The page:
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MHIKNET: Perils of Predatory Journals

What are Predatory Publishers?

“Predatory” publishers and journals are those that mimic academic journals, but don’t have the editorial, review, and publishing services associated with legitimate journals. At times it can be difficult to distinguish between predatory and legitimate publishers and journals, so readers should always think critically about information sources. While no given number of these criteria in any combination will guarantee a journal as being predatory or not, the more “poor” criteria a journal meets, the more likely it is to be predatory in nature. 

If you are preparing to submit an article for publication, use tools like Think, Check, Submit, to ensure you are submitting to a trusted and reputable journal.






Google Search

  • In top 5 search results
  • On the first page
  • Not in the top 5
  • Not on the first page
  • At least one scam alert

Journal Name

  • Cannot be confused with another journal
  • Similar to another journal title
  • Unable to distinguish between this and another journal

Editorial Board

  • Full names and institutions
  • Full names only
  • No editorial board listed

Review Process

  • States if it is peer-reviewed or edited
  • Has review policy listed
  • States if it is peer-reviewed or edited
  • Has no review policy listed
  • Does not state if it is peer reviewed
  • Promises rapid peer review

Conflicts of Interest

  • Clearly describes conflict of interest policy
  • States it has a conflict of interest policy, but does not describe it
  • Journal does not have a conflict of interest policy


  • Competently designed and functional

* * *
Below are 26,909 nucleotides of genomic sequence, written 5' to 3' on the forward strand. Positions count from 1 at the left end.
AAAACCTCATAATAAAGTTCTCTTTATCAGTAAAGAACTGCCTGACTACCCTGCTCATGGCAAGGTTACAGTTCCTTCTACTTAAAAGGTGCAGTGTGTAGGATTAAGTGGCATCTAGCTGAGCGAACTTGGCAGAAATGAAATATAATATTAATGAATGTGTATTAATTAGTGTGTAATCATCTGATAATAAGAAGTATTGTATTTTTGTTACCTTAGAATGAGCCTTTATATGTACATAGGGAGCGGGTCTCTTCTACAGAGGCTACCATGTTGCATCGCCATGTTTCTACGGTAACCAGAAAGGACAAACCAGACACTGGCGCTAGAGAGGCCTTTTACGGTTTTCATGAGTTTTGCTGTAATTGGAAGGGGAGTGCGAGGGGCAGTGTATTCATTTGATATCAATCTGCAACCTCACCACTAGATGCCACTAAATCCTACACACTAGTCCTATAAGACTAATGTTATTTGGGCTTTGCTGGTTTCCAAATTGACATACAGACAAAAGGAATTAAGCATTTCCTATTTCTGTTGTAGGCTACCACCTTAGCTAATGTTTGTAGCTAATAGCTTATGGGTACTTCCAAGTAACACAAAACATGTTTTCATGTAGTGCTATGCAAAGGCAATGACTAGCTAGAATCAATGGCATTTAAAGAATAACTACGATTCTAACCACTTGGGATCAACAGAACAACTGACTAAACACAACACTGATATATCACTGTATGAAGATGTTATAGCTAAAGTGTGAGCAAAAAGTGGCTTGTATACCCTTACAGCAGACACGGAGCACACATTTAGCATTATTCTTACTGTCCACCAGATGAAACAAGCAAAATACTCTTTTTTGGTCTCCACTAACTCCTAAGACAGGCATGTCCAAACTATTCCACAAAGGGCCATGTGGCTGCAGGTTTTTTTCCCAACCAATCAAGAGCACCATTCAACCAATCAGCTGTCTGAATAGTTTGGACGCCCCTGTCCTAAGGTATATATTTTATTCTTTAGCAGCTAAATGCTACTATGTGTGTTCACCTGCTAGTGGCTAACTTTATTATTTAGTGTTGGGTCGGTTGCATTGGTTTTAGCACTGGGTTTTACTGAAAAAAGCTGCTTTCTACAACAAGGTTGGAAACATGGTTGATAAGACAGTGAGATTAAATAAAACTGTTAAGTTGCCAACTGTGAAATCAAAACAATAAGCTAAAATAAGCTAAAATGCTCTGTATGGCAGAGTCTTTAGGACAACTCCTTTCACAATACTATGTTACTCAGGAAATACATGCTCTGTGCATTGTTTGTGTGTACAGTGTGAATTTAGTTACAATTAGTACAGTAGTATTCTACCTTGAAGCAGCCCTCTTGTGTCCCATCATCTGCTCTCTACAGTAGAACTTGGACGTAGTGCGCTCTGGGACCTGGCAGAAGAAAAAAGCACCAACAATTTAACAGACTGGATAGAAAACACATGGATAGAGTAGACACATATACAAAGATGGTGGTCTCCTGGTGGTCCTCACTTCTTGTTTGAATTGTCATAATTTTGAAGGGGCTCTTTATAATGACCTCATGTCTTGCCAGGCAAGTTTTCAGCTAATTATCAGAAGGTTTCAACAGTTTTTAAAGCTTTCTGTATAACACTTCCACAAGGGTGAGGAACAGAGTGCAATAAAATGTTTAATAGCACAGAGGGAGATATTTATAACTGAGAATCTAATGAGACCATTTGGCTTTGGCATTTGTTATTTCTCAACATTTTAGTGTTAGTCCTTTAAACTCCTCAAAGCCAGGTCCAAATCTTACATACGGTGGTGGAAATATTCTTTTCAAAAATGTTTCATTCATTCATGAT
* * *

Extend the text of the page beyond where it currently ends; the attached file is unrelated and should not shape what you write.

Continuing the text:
• Adequately designed, passably functional
  • Poorly designed, not functional
  • Distorted images

Revenue Source

  • Clearly stated business model
  • Revenue sources (author fees, subscriptions, advertising) are clearly outlined
  • Business model lacks clarity
  • Revenue sources are unclear
  • Business model is not stated
  • Revenue sources unclear
  • Revenue is exclusively from author fees


  • Journal website contains an archive of past articles with full-text links
  • Journal website contains an archive of past issues, but it is incomplete
  • Journal site lacks archive
  • Archive exists but doesn’t work

Publishing Schedule

  • States how often it publishes
  • Archive concurs with this
  • Does not state schedule
  • Can be determined from archive
  • Does not state schedule
  • Schedule cannot be determined from archive

Author Fees

  • Cost clearly stated
  • Fees noted, but cost unclear
  • Does not state if fees exist


  • Copyright policed stated


  • Copyright policy not stated


  • Indexed in multiple databases
  • Indexed in one database
  • Not indexed in any database

Number of Articles

  • More than 10 articles published
  • Between 6 and 10 articles published
  • 5 or fewer articles